What is different about this campaign is that these are not simply localised. They connect to three generations of campaigners in all parts of the world where our uranium is shipped. When we travel to those places, we realise that the misery that has been created on the ground here in Australia at the site of uranium mines is compounded in the client countries which buy this product. This government appears to be in a headlong rush, backed by the opposition, to add India to our client list, and all I can do is invite senators on all sides of the chamber to examine-because there is quite a bit on the public record-the Indian nuclear industry's safety record and find out the near misses and horror shows that have occurred there. Senator Back is nodding, so perhaps he has done a little bit of this legwork.

The Indians almost lost a plant at Narora more than a decade ago-they would have if it had not been for cohorts of workers on very short shifts. This is what happened at Fukushima as well. They feed the workforce into the plant on 15-minute shifts, during which they will accumulate more than a lifetime's radiation dose, to pour borated sands or borated fluids onto the reactor pressure vessel to prevent it from blowing itself apart. The reason that I suspect no-one in this chamber has ever heard of Narora is that in that instance they were successful in preventing a catastrophic meltdown in India.

So we have to consider the consequences locally and internationally of engaging in the nuclear trade. I can tell you the Japanese are some of the best engineers in the world. The trains really do run on time in Japan. They know how to build things that Australia does not have the manufacturing capability for. A lot of the devices that we carry around to communicate with each other contain components from Japan. These are some of the best engineers on the planet; and, when the time came, they were not able to control the impacts of this technology, which has now led to the evacuation of thousands of square kilometres and 160,000 people in what was arguably before the disaster one of the best regulated nuclear industries in the world. Going back now, the Japanese government's high-level inquiry into the disaster said: 'The Tohoku earthquake and the tsunami that followed were natural disasters, and about that we can do nothing. The meltdown of Fukushima Daiichi was man-made. We caused that, and it could have been prevented.'

When we travel from Kakadu and follow the course of this trade, perhaps senators will understand why it is opposed so passionately not just here in Australia but everywhere it touches down. The people in Japan now have nowhere else to go. Mr Hasegawa had nowhere else to go. He has lost his farm. He has lost his livelihood. Now he becomes a messenger, travelling to Australia on a speaking tour to tell us, 'Whatever you people can do to close the tap, turn it off at its source, will be appreciated in the client countries whether they know it or not.' We do not want to have more memorials, as we did on Monday the 11th with Mr Hasegawa and his colleagues who travelled from Japan, for Kudankulam, Indian Point in the United States, any of the reactors across Eastern and Western Europe, any of the blatantly unsafe facilities that still litter the former Soviet Union, countries in Africa like South Africa that now propose to build them or, perhaps most interestingly, our largest potential client: China.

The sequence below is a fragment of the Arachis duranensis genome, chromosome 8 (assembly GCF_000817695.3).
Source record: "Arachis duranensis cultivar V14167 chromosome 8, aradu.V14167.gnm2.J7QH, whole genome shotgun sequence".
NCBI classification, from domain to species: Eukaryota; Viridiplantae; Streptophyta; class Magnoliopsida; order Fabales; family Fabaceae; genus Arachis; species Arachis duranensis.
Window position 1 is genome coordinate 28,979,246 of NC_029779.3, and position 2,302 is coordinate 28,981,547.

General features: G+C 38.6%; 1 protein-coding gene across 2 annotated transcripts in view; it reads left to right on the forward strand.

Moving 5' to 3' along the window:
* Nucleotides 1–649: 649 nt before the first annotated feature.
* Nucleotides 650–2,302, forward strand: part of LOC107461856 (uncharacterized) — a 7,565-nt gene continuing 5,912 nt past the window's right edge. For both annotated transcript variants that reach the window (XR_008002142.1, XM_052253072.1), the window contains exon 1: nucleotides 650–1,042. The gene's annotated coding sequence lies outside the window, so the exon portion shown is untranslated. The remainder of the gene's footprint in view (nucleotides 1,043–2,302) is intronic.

Senator Back was nodding when I spoke before about the safety record of the Indian nuclear industry, and that is because there is something on the safety record, but I invite senators to investigate the Chinese nuclear industry safety record, because there is absolutely nothing. 'Nothing to see here. Everything is fine.'

The only named antinuclear campaigners that I know of in China blew the whistle on uranium mine impacts in western China and are currently in a re-education-through-labour camp. Nobody knows of their wellbeing.

This is the industry that Mr Lee stood up against and beat. It is very encouraging to see the Australian government taking this step on his behalf and to hear Senator Birmingham's words backing that up. I wish that could happen more. I hope it happens at Jabiluka when the time comes. I hope that when the time comes-which may well be soon-we have the same kind of cross-party resolve on the issue of extending mining operations at Ranger indefinitely. Senator Wright has to contend in South Australia with the open-ended toxic legacy of the largest uranium mine in the world in central South Australia. It may not be as pretty as Kakadu, but nonetheless the possibility of leaving tens of millions of tonnes of carcinogenic uranium tailings on the surface at that facility is a daunting legacy that we are leaving for future generations.

When you look a little bit closer at the area surrounding the Olympic Dam uranium mine, you will find exquisite desert ecosystems based on the mound springs which the mine has had a devastating impact on, desert life and desert culture. This is not a case of not in my backyard. Whether it is me as a Western Australian campaigner or Jeffrey Lee fighting for his block in Kakadu or Senators Wright and Hanson-Young contesting uranium operations at Roxby Downs, this stuff is not safe for anybody's backyard. It is nice just once for this chamber to acknowledge that in honour of Jeffrey Lee.